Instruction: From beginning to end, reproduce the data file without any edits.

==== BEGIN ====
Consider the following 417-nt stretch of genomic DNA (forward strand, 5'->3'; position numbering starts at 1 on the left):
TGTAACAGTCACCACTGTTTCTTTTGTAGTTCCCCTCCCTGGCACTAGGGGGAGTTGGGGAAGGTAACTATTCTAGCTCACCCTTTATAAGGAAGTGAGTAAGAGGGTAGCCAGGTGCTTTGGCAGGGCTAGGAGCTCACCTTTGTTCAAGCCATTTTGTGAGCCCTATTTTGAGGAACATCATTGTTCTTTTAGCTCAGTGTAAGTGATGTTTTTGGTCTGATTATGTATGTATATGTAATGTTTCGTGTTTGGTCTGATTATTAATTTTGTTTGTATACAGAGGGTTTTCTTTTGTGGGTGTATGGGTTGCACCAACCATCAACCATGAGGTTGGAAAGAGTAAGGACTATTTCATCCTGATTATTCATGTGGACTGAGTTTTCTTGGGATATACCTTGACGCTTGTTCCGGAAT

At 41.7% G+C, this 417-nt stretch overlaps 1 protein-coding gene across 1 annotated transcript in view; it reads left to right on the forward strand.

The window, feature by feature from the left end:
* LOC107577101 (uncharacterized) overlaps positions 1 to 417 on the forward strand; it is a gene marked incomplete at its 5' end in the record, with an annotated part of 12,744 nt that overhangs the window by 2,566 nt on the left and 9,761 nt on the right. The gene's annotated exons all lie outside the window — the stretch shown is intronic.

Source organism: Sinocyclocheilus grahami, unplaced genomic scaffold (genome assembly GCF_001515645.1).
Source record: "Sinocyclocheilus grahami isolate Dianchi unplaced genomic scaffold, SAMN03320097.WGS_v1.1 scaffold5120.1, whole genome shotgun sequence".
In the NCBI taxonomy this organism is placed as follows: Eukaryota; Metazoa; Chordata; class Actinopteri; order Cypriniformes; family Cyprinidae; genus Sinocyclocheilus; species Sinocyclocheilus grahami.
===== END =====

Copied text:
Consider the following 417-nt stretch of genomic DNA (forward strand, 5'->3'; position numbering starts at 1 on the left):
TGTAACAGTCACCACTGTTTCTTTTGTAGTTCCCCTCCCTGGCACTAGGGGGAGTTGGGGAAGGTAACTATTCTAGCTCACCCTTTATAAGGAAGTGAGTAAGAGGGTAGCCAGGTGCTTTGGCAGGGCTAGGAGCTCACCTTTGTTCAAGCCATTTTGTGAGCCCTATTTTGAGGAACATCATTGTTCTTTTAGCTCAGTGTAAGTGATGTTTTTGGTCTGATTATGTATGTATATGTAATGTTTCGTGTTTGGTCTGATTATTAATTTTGTTTGTATACAGAGGGTTTTCTTTTGTGGGTGTATGGGTTGCACCAACCATCAACCATGAGGTTGGAAAGAGTAAGGACTATTTCATCCTGATTATTCATGTGGACTGAGTTTTCTTGGGATATACCTTGACGCTTGTTCCGGAAT

At 41.7% G+C, this 417-nt stretch overlaps 1 protein-coding gene across 1 annotated transcript in view; it reads left to right on the forward strand.

The window, feature by feature from the left end:
* LOC107577101 (uncharacterized) overlaps positions 1 to 417 on the forward strand; it is a gene marked incomplete at its 5' end in the record, with an annotated part of 12,744 nt that overhangs the window by 2,566 nt on the left and 9,761 nt on the right. The gene's annotated exons all lie outside the window — the stretch shown is intronic.

Source organism: Sinocyclocheilus grahami, unplaced genomic scaffold (genome assembly GCF_001515645.1).
Source record: "Sinocyclocheilus grahami isolate Dianchi unplaced genomic scaffold, SAMN03320097.WGS_v1.1 scaffold5120.1, whole genome shotgun sequence".
In the NCBI taxonomy this organism is placed as follows: Eukaryota; Metazoa; Chordata; class Actinopteri; order Cypriniformes; family Cyprinidae; genus Sinocyclocheilus; species Sinocyclocheilus grahami.